Bionic Fish May One Day Gobble Up Ocean Microplastics

June 27, 2022 – You have likely ingested microplastic today. They’re in the air we breathe, the water we drink, and many of the foods we eat, and scientists say human exposure is just about impossible to avoid at this point.

Help may be on the way in the form of a newly created “soft robotics” fish designed to grab up all this polymer pollution, at least from the ocean. At 13 millimeters (about a half-inch) long, the robo-fish is designed to resemble the real thing. Along with its plastic-luring ability, it is self-powered and can navigate complex aquatic environments with the help of near-infrared laser technology (NIR).

Its body is stretchy, flexible, and nimble, just like the real deal. By pointing a NIR laser at its tail, the scientists can coax the fish robot’s fins to change shape and propel its minnow-like body in a swim-like motion.

“Microplastic pollution in water is a major problem faced by human beings,” the Chinese scientists say in their Nano Lettersresearch paper, “[They] can absorb heavy metals, toxic organic contaminants, and pathogens.”

If damaged while on the move, no problem. The robo-fish can repair itself with 89% efficiency and continue its relentless pursuit of plastics. To test the mechanical creature’s self-healing talents, the researchers sliced into the robot’s covering and let it recover at room temperature. The bot was restored to its original state, with scarring at the damage site almost disappearing, thanks to layers of nanosheet inspired by the pearly deposit on the inside of many mussels and clams commonly referred to as nacre or mother-of-pearl, the researchers say.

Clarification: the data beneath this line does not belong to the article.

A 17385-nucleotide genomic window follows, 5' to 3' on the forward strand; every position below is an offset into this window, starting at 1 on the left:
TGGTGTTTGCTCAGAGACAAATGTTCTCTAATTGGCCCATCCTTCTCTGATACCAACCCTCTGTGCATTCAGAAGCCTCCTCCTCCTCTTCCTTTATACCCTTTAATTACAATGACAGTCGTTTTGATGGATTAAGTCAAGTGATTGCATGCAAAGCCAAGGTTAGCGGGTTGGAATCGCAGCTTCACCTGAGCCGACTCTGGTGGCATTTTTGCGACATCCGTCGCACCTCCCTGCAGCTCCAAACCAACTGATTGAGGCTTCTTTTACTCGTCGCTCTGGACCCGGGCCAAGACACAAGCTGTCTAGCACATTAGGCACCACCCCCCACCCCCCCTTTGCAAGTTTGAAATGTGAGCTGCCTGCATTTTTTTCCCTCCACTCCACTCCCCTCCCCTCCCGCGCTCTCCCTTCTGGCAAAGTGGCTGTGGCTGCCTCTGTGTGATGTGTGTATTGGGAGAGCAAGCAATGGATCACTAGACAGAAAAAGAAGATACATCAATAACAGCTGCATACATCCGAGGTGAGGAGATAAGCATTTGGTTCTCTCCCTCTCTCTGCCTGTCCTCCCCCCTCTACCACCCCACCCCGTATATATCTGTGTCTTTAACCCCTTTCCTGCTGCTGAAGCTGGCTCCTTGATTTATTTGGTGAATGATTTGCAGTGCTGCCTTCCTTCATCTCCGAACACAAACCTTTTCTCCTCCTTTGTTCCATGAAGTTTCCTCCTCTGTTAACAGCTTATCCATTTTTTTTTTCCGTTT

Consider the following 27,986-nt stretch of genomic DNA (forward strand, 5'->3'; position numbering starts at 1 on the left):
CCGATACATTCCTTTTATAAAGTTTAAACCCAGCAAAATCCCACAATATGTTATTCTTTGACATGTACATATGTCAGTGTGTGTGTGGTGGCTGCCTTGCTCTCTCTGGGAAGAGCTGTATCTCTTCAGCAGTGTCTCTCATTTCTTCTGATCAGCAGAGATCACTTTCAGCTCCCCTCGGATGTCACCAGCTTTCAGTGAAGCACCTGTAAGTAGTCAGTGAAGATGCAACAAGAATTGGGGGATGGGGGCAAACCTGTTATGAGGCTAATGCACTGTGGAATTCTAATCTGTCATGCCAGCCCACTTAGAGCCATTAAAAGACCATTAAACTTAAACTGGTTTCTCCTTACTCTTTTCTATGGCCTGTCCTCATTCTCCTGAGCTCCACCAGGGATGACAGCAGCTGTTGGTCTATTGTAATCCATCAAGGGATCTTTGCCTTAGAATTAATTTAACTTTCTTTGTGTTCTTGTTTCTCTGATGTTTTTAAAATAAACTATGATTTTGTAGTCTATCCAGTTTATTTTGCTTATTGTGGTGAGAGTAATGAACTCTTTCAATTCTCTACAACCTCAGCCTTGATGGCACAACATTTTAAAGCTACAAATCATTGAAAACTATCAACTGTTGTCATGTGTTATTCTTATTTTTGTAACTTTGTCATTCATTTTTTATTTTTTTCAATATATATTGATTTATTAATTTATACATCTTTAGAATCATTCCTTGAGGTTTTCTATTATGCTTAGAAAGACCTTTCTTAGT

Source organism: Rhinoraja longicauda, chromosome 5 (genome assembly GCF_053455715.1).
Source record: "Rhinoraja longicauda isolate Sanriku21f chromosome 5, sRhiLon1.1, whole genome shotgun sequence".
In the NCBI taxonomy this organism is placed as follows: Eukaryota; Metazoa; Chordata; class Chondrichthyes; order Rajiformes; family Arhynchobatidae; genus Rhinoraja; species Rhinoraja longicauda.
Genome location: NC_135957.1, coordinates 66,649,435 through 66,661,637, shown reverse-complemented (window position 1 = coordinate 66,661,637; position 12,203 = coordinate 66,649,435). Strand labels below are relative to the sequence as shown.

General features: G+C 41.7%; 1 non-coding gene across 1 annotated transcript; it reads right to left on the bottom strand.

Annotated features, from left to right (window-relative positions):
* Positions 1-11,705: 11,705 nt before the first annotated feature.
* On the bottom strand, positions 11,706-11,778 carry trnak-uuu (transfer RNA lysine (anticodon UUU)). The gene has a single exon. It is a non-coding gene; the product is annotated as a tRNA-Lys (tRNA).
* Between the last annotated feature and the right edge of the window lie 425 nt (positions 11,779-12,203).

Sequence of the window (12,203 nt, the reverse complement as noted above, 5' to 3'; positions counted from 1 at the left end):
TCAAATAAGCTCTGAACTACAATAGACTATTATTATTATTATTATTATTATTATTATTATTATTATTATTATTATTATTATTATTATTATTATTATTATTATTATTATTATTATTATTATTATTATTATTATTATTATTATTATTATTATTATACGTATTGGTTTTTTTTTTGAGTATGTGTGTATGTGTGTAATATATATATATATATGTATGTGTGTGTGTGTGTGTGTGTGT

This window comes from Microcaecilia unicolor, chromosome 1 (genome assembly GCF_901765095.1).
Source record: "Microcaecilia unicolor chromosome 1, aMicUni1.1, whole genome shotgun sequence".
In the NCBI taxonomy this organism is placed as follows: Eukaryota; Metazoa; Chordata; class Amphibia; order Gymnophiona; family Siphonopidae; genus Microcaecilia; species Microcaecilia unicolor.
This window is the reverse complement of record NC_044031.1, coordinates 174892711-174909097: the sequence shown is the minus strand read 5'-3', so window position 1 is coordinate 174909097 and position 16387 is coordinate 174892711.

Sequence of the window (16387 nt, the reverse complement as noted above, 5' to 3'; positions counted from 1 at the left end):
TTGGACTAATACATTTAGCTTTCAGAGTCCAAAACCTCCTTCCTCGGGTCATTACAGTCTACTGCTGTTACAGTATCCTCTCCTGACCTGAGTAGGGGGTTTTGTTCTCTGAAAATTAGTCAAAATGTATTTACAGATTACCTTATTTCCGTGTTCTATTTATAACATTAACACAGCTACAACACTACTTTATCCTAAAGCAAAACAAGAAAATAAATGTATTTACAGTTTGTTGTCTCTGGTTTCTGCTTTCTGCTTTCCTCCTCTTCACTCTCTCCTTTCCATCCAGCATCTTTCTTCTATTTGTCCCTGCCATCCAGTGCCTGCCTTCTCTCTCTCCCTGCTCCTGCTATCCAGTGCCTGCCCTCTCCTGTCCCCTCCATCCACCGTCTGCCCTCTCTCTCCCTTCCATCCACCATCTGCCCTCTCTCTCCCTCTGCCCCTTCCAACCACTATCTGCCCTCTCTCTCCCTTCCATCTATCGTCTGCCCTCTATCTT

“Our nacre-like gradient nanostructure imparts not only strength and toughness, but also functionality to the material,” the scientists noted.

Research has found there are around 24.4 trillion pieces of microscopic plastic particles in the upper oceans, and this is likely to be an underestimate, new research finds. Recently, studies have detected nano plastic particles in the lungs and bloodstream of humans. In fact, microscopic bits of plastic have most likely taken up residence in all of the major filtering organs, autopsy studies on cadavers suggest. Although the risk of the miniscule pollutants’ presence in the body is unclear, scientists are exploring what it means for our health.

Using nature as their muse, the robo-fish researchers say they hope the durable aquatic imposters will someday help remove microplastics from the environment.

“I think nanotechnology holds great promise for trace adsorption, collection, and detection of pollutants,” lead study author Yuyan Wang told The Guardian. “It is of great significance to develop a robot to accurately collect and sample detrimental microplastic pollutants from the aquatic environment.”

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